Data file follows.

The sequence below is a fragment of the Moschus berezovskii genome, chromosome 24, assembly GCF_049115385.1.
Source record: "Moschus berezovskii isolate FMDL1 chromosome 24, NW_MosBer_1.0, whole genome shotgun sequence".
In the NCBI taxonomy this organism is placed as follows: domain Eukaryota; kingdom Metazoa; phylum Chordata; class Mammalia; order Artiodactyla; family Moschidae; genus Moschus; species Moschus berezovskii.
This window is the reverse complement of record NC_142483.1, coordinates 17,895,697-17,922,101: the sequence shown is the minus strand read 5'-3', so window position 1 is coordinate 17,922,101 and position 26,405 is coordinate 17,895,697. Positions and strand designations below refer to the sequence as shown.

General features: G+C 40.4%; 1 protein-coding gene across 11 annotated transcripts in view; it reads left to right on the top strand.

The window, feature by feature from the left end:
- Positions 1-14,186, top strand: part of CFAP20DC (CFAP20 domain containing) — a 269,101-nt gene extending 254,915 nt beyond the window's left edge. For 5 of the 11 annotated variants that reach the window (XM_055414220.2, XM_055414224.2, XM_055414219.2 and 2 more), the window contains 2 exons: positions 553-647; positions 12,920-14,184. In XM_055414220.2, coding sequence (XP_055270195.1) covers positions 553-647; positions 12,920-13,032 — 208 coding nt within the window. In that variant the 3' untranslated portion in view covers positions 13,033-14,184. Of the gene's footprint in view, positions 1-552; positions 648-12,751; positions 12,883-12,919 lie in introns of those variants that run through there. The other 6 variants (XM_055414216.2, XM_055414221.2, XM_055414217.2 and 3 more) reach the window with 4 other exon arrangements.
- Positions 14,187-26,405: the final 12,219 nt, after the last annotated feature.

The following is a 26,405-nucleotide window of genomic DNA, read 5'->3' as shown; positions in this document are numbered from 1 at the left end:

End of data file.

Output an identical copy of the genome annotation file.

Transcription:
The sequence below is a fragment of the Moschus berezovskii genome, chromosome 24, assembly GCF_049115385.1.
Source record: "Moschus berezovskii isolate FMDL1 chromosome 24, NW_MosBer_1.0, whole genome shotgun sequence".
In the NCBI taxonomy this organism is placed as follows: domain Eukaryota; kingdom Metazoa; phylum Chordata; class Mammalia; order Artiodactyla; family Moschidae; genus Moschus; species Moschus berezovskii.
This window is the reverse complement of record NC_142483.1, coordinates 17,895,697-17,922,101: the sequence shown is the minus strand read 5'-3', so window position 1 is coordinate 17,922,101 and position 26,405 is coordinate 17,895,697. Positions and strand designations below refer to the sequence as shown.

General features: G+C 40.4%; 1 protein-coding gene across 11 annotated transcripts in view; it reads left to right on the top strand.

The window, feature by feature from the left end:
- Positions 1-14,186, top strand: part of CFAP20DC (CFAP20 domain containing) — a 269,101-nt gene extending 254,915 nt beyond the window's left edge. For 5 of the 11 annotated variants that reach the window (XM_055414220.2, XM_055414224.2, XM_055414219.2 and 2 more), the window contains 2 exons: positions 553-647; positions 12,920-14,184. In XM_055414220.2, coding sequence (XP_055270195.1) covers positions 553-647; positions 12,920-13,032 — 208 coding nt within the window. In that variant the 3' untranslated portion in view covers positions 13,033-14,184. Of the gene's footprint in view, positions 1-552; positions 648-12,751; positions 12,883-12,919 lie in introns of those variants that run through there. The other 6 variants (XM_055414216.2, XM_055414221.2, XM_055414217.2 and 3 more) reach the window with 4 other exon arrangements.
- Positions 14,187-26,405: the final 12,219 nt, after the last annotated feature.

The following is a 26,405-nucleotide window of genomic DNA, read 5'->3' as shown; positions in this document are numbered from 1 at the left end: